FG Ard-Fheis: Contract for a Better IrelandSunday 01 April 2007 07.18
Speaking at his party's Ard-Fheis, the Fine Gael leader Enda Kenny has offered voters a 'Contract for a Better Ireland' and promised he would not seek re-election as Taoiseach if he failed to deliver it.
His contract with the people would give better health services, more resources for tackling crime, better childcare, fairer taxes.
He said people still had to wait for hospital beds, wait for school places, wait for more gardaí on the streets and all because of current government policies.
Mr Kenny urged voters to use the polling booths to sign the contract with his party.
The party has promised to reform stamp duty if it gets into government.
Fine Gael pledged that first time buyers would not have to pay any stamp duty on houses costing up to €450,000 and would only be charged duty on the excess over that price.
Health and crime dominated the opening of the Ard-Fheis, with the party promising to introduce a charter of rights for the victims of crime, and deliver more beds in cleaner hospitals.
Justice spokesperson Jim O'Keeffe claimed that Michael McDowell was adopting Fine Gael policies - such as the electronic tagging of people released on bail - but said it was 'too little too late'.
He proposed a Victims' Charter, promising the victims of crime information on the progress of their case; representation in the sentencing process; compensation; and restoration by the criminal.
Delegates supported proposals to ensure home owners had the right to defend themselves and their property, without the danger of being sued for personal injury by an intruder.
Meath West TD Damien English promised a Fine Gael government would fund a joined-up approach to drug and alcohol abuse and ensure that addicts would leave prison drug-free.
He called for drug testing in schools, provision of 200 beds for detoxing drug addicts and improvement of youth facilities to combat the demand side of the drugs industry.
On health, spokesperson Liam Twomey promised more beds in cleaner hospitals, while former TD Frances Fitzgerald said it was time what she called an 'arrogant and imcompetent' Government was run out of office.
David Stanton said that Fine Gael in government would extend maternity leave and introduce a statutory entitlement to one week's paid paternity leave. He also pledged to introduce an early education supplement of €2,500 per child, establish quality control for childcare and abolish rates for créches.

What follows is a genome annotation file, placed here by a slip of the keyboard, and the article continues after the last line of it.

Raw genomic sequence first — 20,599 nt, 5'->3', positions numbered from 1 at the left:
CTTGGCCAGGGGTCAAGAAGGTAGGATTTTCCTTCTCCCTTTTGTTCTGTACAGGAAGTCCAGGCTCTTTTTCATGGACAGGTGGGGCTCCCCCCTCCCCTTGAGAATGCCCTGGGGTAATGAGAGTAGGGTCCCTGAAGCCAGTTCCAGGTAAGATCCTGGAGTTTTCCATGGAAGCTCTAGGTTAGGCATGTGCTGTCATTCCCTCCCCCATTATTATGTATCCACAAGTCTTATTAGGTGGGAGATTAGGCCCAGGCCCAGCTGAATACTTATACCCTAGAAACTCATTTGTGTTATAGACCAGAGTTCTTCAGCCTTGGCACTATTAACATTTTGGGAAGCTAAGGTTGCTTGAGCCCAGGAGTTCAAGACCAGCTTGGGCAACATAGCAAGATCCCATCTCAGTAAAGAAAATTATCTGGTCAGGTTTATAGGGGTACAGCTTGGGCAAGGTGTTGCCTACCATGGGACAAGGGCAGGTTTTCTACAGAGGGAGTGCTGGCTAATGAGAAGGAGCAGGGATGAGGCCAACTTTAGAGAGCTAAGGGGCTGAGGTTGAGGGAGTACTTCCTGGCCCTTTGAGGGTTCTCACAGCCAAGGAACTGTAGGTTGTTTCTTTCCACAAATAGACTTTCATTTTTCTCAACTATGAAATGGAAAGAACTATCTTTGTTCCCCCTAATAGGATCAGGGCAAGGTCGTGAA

The Ard-Fheis passed a motion supporting a bid for Ireland to host the Rugby World Cup in 2015.
Former minister and Dún Laoghaire election candidate Seán Barrett said that with redevelopments at Thomond Park, Lansdowne Road, the Maze site in the North and the newly opened Croke Park, it was a feasible proposal.
Senior party figures have accused Fianna Fáil of attempting to buy votes with a series of election promises.
They hit out at the election promises outlined by the Taoiseach last weekend.
Enterprise spokesperson Phil Hogan said the government panicked last weekend and tried to repeat the infamous 1977 giveaway manifesto, which he said had 'wrecked the country'.
Deputy leader Richard Bruton asked how such promises could be believed, when the Government had not delivered on the promises it made in the last election.
And he strongly defended Fine Gael proposals on stamp duty, which were criticised last weekend by Finance Minister Brian Cowen.
Deputy Bruton said the attack was 'bankrupt', and that Fianna Fáil and the PDs had had five years to reform what he called an unjust tax but had done nothing.
Stewards at the Ard-Fheis had to close the doors to the conference hall three quarters of an hour before Enda Kenny's speech because of the numbers trying to attend.
Mr Kenny said there was a huge turnout for the event, which he suggested reflected people's desire for change.
Mr Kenny has said the coming general election would be the most competitive in 25 years.
This is the last in the series of pre-election party conferences, and gives Mr Kenny a key opportunity to make his pitch direct to the voters, who will decide in two months' time whether he is to be given the chance to serve as Taoiseach.